Phenomenal field out to stop Vettel at the start
MELBOURNE - Reuters
AP PhotoWorld champion Sebastian Vettel is understandably favorite to open the Formula One season with a victory at the Australian Grand Prix this weekend but there are strong indications he will face a much tougher challenge than he did last year.
The German’s pole-to-flag victory by a formidable 22.2 seconds at Albert Park last year started a second season of dominance for Vettel and his Red Bull team that culminated in the retention of drivers’ and constructors’ championships.
The return to the grid of Kimi Raikkonen after a two-year sabbatical, however, has resulted in the tantalizing prospect of five former world champions, not to mention a string of young pretenders, fighting to deny Vettel a title hat-trick.
“This season looks like a stellar year for Formula One with six world champions. It’s unprecedented,” Red Bull team boss Christian Horner said. “The quality of the field is phenomenal. I think it’s going to be a really exciting season. We’re obviously determined to try and carry the momentum we’ve gathered over the last couple of years into this season, but we certainly don’t take anything for granted.”
Despite the millions of dollars invested in building the cars and the thousands of kilometers run in testing, no one really knows how the contenders will match up until the covers come off the tires for Saturday’s qualifying session.
Indications are, however, that McLaren, which boasts two of the former world champions in Britons Lewis Hamilton and Jenson Button, will be more competitive from the off than it was after a difficult winter last year.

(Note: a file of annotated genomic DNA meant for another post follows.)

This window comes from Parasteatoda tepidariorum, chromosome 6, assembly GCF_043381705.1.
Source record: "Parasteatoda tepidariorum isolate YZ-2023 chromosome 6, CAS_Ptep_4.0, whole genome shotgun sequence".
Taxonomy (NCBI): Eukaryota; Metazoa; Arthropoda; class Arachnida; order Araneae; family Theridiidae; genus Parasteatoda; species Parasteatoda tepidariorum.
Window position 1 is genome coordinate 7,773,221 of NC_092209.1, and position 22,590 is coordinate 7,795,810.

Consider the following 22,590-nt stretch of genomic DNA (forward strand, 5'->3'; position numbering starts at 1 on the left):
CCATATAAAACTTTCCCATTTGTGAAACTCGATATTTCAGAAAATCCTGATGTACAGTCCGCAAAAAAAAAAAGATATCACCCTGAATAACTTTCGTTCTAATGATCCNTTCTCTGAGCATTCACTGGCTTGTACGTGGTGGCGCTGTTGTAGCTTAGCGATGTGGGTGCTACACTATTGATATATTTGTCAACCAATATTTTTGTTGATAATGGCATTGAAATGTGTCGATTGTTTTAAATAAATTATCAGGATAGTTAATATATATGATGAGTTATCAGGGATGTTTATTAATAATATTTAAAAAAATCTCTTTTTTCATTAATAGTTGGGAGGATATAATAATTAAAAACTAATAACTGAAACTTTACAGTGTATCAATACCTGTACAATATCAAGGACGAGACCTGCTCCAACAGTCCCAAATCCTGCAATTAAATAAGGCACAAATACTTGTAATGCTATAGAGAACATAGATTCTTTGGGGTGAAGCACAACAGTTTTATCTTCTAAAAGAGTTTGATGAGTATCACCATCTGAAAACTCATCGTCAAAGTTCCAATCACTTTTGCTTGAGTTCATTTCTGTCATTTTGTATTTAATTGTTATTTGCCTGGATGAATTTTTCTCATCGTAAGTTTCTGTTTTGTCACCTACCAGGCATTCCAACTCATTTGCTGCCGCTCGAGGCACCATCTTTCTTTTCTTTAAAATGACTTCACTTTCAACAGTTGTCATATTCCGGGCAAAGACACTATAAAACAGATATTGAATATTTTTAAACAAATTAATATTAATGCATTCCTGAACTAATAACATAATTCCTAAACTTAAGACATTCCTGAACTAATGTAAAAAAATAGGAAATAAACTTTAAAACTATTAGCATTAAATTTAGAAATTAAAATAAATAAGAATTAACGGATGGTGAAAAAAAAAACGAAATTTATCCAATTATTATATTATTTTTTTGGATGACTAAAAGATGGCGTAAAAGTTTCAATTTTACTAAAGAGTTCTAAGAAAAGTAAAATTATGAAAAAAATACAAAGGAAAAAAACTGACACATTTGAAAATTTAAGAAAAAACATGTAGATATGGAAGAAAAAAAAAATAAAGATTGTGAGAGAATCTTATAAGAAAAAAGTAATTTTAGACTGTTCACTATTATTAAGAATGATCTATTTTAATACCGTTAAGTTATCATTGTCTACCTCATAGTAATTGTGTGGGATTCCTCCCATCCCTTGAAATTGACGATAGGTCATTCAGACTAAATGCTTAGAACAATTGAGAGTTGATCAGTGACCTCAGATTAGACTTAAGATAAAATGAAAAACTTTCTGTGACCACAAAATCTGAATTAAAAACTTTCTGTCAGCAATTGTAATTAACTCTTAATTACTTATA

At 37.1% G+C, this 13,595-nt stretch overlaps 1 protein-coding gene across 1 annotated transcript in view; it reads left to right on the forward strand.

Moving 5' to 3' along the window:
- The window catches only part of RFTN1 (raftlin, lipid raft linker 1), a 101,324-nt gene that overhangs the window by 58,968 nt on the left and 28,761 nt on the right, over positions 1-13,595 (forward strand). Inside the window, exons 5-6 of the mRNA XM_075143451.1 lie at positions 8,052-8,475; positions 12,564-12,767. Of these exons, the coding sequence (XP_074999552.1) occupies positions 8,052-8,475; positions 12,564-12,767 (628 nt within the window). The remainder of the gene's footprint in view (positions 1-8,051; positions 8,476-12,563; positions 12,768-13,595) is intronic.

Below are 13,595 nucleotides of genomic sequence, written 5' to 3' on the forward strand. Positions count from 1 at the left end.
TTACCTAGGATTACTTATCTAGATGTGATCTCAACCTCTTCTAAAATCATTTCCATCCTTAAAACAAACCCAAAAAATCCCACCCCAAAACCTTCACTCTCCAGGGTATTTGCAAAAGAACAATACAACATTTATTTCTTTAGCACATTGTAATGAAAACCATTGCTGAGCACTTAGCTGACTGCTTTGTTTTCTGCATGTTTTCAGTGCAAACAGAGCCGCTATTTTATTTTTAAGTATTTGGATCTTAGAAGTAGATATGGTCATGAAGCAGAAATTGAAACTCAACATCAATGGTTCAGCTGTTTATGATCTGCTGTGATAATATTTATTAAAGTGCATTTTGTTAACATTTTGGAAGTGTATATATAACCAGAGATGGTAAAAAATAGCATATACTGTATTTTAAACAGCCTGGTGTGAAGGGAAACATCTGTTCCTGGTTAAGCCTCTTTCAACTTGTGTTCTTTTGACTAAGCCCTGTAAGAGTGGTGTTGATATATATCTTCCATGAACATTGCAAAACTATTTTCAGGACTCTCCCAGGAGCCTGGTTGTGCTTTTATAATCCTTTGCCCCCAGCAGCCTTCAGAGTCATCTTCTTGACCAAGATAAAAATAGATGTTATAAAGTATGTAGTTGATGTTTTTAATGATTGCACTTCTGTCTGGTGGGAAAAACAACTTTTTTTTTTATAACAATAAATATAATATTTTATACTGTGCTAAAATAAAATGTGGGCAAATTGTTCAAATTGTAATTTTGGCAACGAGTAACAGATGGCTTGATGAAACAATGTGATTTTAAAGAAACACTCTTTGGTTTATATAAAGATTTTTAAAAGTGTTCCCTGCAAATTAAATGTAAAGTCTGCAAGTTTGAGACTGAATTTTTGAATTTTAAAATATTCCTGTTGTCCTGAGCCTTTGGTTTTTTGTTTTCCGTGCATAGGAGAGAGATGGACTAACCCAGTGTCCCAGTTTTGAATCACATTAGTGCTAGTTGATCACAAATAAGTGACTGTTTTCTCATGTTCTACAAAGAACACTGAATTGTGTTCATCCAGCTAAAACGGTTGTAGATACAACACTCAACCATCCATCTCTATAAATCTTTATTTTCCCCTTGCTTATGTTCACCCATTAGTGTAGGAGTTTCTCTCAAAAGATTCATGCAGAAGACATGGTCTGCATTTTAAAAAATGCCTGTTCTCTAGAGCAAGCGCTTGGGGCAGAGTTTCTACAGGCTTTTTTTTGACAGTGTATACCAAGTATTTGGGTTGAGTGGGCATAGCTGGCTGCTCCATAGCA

The team has pedigree on the Melbourne street circuit too. Button, runner-up in the title race last year, won back-to-back in Melbourne in 2009 and 2010 with Hamilton winning in 2008.
“I actually feel more relaxed and ready for the new season than I think I’ve ever done,” said Hamilton, who was fifth in the championship last year.
“Everything has gone smoothly with the car - which is more than we can say for last year - and it just seems to be a responsive and reliable package.”
Raikkonen won in Melbourne in 2007 on his way to winning the title for Ferrari and looks to have eased seamlessly back into Formula One with Lotus, who ran as Renault up until last season.
The 32-year-old Finn left the sport after battling with his motivation and, from what he showed in testing, would seem to have a car which could offer him the chance to fight for podiums at least.
“He looks like he is driving very well, like he has never really been away,” said Horner. “So much will depend on the car for him, and that will probably affect his motivation.”
Ferrari’s former world champion Fernando Alonso, the 2006 winner in Australia, never needs any motivation but he and his teammate Felipe Massa look like facing an uphill battle to get on the podium in their radically overhauled 2012 car.